Lost Sambista

A Brazil never seen.

The Economist’s B.S.


The change in mood reflected from an article written two or three years ago and in the Economist’s recent cover shown above as well as in the article that follows inside is a clear portrait of this magazine’s right-wing monetarist bias, bu in this case it borders dishonesty.

The criticism is launched from a perspective that is becoming more and more obsolete and that has proven to be disastrous both in Europe and in the United States; the ne0-liberal one. The focus of the article is Brazil’s “outdated” state intervention based economy which, in the opinion of the editors, is what is scaring foreign investments away.

This is comical. For one, throughout the world banks aren’t willing to invest, not in Brazil nor anywhere else, so it is a fallacy to state that it is Brazil’s economic model that is putting investors off. The fact is that the big banks are currently sitting on their trillions, mostly obtained from the western governments salvage packages that detonated serious recessions.  They are waiting for the “outside” world to be on its knees, and in this situation the money owners will be able to force the theories that the Economist represent down their populations throats.

But looking more specifically at the mood change in the Economist’s covers, the practices that they criticized in their latest publication were as true when the first picture of “promising” Brazil was issued, as they are now. So we have to ask what has changed? It surely hasn’t been the Brazilian ruling party, not has it been their economic policies. Indeed what has changed is the balance of world power where so-called peripheral countries, namely China and Russia, have been showing themselves stronger than the west in terms of economic power and in throwing their weight on geopolitical decisions, namely Iran and Syria.

It is crucial to note that these two countries have been achieving better economic results without using the recipes that the Economist suggests for Brazil. Actually it is fair to say that the Brazilian economic model is closer to the Chinese and to the Russian ones than to the western neo-liberalized ones. So why doesn’t the Economist launch a similar attack on them? It would be pathetic wouldn’t it? But yes, the Brazilian State has an enormous stake in the economy and this has been so since the 1930’s when it was put in place by Brazil’s dictator/caudillo Getulio Vargas who ruled Brazil for a great chunk of the twentieth century and who, by the way, was by no means a communist.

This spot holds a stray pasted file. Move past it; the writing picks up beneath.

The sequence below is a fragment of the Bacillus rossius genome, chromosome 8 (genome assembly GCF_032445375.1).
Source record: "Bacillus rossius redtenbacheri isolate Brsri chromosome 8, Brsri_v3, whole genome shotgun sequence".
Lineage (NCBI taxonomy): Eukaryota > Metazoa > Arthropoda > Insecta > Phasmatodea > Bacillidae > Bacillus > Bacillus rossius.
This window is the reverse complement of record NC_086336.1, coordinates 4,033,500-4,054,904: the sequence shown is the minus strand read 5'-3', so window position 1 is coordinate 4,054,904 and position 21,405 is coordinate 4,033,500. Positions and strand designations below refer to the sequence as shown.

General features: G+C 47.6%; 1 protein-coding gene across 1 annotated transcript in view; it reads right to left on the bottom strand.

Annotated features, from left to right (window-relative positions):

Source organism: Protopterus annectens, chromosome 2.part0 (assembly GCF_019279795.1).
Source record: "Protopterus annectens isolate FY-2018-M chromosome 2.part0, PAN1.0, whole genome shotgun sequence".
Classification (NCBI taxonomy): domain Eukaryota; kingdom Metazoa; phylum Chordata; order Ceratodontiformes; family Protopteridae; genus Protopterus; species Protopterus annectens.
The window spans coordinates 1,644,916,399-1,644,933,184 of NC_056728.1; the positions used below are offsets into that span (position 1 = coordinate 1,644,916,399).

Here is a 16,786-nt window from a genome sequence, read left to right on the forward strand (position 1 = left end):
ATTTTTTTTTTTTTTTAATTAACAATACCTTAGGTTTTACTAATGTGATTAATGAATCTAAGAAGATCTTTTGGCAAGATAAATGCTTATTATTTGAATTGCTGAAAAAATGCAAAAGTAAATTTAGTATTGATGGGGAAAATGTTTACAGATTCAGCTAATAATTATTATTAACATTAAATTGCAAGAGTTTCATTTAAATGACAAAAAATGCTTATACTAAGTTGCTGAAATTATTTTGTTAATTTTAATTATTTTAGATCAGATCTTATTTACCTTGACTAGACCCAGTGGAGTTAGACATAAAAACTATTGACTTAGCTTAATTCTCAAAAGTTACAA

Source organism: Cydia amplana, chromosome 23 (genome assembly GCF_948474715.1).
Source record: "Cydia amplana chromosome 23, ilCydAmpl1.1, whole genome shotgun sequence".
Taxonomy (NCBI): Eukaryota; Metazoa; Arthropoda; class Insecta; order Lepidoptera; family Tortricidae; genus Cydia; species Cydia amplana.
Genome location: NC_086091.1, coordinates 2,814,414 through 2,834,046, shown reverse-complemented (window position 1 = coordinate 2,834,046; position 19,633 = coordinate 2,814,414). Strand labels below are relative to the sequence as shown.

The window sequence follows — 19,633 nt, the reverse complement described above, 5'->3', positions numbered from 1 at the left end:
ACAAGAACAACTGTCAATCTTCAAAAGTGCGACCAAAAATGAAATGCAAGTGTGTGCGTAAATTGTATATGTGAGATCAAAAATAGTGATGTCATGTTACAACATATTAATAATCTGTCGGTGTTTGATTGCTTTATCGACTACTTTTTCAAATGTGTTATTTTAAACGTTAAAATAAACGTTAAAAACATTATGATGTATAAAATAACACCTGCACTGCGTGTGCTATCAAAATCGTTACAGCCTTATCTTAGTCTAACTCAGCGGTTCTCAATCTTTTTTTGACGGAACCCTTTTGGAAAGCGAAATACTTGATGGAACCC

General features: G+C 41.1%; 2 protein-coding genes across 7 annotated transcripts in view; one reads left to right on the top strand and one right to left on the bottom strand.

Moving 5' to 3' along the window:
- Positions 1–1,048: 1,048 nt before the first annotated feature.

Putting things straight, the US and its European followers have consistently backed Brazil while using such an economic model as an anti-communist bastion in the “dangerous” continent of Latin America during this entire period. They strengthened Brazil when Fidel Castro became too popular, and more recently they did it again when Hugo Chavez gained too much appeal for their taste.

What the Economist’s sponsors would not like to see is an independent Brazil, and for that matter an independent Latin America. This may explain the phone tappings on its president and may very well also explain the “spontaneous” protests that erupted throughout the country during F.I.F.A.’s Confederations Cup with a level of organization and a spread that only professionals can achieve. It seems to us that it is no coincidence that such an article would appear right after the Brazilian government denounced the illegal actions of the American one in the United Nations, also announcing that it will be moving towards an independent route on the internet. It also seems no coincidence that this kind of bad press should appear when the ramp up for the next elections is coming up and the pro-American candidate lags in third place, far behind two left-wing candidates.

For one thing, all of this shows that Brazilians do not buy the neo-liberal vision that God has blessed America with the right answers and the moral upper hand. It also leaves the question that if the West has failed miserably in the Middle East could it be turning its eyes on Latin America?